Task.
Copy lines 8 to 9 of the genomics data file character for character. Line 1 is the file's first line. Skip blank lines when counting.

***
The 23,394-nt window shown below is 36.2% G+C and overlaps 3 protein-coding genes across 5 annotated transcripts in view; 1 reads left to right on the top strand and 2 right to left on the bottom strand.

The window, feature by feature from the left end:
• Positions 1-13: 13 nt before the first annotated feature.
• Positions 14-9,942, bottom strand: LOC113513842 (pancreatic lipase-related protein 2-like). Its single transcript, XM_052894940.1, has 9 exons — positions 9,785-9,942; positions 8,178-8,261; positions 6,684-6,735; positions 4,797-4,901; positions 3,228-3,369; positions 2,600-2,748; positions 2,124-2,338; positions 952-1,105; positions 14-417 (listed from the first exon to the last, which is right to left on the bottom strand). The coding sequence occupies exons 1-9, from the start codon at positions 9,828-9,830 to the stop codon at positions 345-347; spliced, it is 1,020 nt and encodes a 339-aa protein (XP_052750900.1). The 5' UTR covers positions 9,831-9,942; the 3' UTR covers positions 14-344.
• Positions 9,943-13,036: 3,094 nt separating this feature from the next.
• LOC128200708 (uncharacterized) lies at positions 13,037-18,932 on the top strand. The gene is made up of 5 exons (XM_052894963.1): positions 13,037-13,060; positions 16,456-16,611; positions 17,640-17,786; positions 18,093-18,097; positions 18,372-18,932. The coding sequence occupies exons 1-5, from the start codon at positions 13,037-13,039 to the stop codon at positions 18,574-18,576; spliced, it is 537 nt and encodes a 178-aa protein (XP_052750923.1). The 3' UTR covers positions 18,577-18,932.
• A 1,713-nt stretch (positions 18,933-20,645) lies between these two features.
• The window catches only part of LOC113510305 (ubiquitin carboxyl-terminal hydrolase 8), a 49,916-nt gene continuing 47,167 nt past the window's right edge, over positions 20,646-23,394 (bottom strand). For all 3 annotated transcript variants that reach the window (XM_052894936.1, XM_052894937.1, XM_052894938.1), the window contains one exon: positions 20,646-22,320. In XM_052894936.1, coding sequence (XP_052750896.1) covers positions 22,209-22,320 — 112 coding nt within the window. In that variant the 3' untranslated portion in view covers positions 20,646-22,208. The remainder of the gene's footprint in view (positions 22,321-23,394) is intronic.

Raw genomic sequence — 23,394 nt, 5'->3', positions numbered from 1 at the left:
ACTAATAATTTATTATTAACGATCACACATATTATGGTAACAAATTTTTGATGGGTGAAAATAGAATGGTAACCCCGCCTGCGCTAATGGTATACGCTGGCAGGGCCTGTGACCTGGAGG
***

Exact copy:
• The window catches only part of LOC113510305 (ubiquitin carboxyl-terminal hydrolase 8), a 49,916-nt gene continuing 47,167 nt past the window's right edge, over positions 20,646-23,394 (bottom strand). For all 3 annotated transcript variants that reach the window (XM_052894936.1, XM_052894937.1, XM_052894938.1), the window contains one exon: positions 20,646-22,320. In XM_052894936.1, coding sequence (XP_052750896.1) covers positions 22,209-22,320 — 112 coding nt within the window. In that variant the 3' untranslated portion in view covers positions 20,646-22,208. The remainder of the gene's footprint in view (positions 22,321-23,394) is intronic.

Raw genomic sequence — 23,394 nt, 5'->3', positions numbered from 1 at the left: